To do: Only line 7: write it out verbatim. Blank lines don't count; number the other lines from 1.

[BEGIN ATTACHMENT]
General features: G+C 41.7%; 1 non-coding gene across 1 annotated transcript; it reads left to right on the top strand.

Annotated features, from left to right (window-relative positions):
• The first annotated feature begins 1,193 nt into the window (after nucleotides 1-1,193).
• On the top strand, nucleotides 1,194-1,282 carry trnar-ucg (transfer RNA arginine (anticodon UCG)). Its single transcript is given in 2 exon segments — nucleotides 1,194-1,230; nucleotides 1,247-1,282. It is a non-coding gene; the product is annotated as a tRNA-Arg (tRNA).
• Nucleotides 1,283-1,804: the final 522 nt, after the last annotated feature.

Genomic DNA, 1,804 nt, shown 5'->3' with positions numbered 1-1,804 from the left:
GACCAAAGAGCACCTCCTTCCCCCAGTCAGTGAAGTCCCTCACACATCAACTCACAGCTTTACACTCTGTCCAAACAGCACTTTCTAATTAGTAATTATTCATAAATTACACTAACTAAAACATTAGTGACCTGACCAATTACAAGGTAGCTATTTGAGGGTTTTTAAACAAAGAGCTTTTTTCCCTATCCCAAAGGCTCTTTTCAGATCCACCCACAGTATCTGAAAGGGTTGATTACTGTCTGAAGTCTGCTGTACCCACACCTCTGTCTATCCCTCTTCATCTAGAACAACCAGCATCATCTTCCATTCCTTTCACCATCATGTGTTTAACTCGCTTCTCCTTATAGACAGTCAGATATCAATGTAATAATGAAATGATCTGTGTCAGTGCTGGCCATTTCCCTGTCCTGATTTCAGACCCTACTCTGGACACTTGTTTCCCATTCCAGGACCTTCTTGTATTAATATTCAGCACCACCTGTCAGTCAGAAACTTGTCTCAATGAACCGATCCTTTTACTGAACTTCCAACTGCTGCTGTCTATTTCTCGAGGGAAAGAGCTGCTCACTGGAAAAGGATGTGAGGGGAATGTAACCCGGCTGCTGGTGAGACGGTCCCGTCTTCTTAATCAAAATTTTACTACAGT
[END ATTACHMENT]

GACCAAAGAGCACCTCCTTCCCCCAGTCAGTGAAGTCCCTCACACATCAACTCACAGCTTTACACTCTGTCCAAACAGCACTTTCTAATTAGTAATTATTCATAAATTACACTAACTAAAACATTAGTGACCTGACCAATTACAAGGTAGCTATTTGAGGGTTTTTAAACAAAGAGCTTTTTTCCCTATCCCAAAGGCTCTTTTCAGATCCACCCACAGTATCTGAAAGGGTTGATTACTGTCTGAAGTCTGCTGTACCCACACCTCTGTCTATCCCTCTTCATCTAGAACAACCAGCATCATCTTCCATTCCTTTCACCATCATGTGTTTAACTCGCTTCTCCTTATAGACAGTCAGATATCAATGTAATAATGAAATGATCTGTGTCAGTGCTGGCCATTTCCCTGTCCTGATTTCAGACCCTACTCTGGACACTTGTTTCCCATTCCAGGACCTTCTTGTATTAATATTCAGCACCACCTGTCAGTCAGAAACTTGTCTCAATGAACCGATCCTTTTACTGAACTTCCAACTGCTGCTGTCTATTTCTCGAGGGAAAGAGCTGCTCACTGGAAAAGGATGTGAGGGGAATGTAACCCGGCTGCTGGTGAGACGGTCCCGTCTTCTTAATCAAAATTTTACTACAGT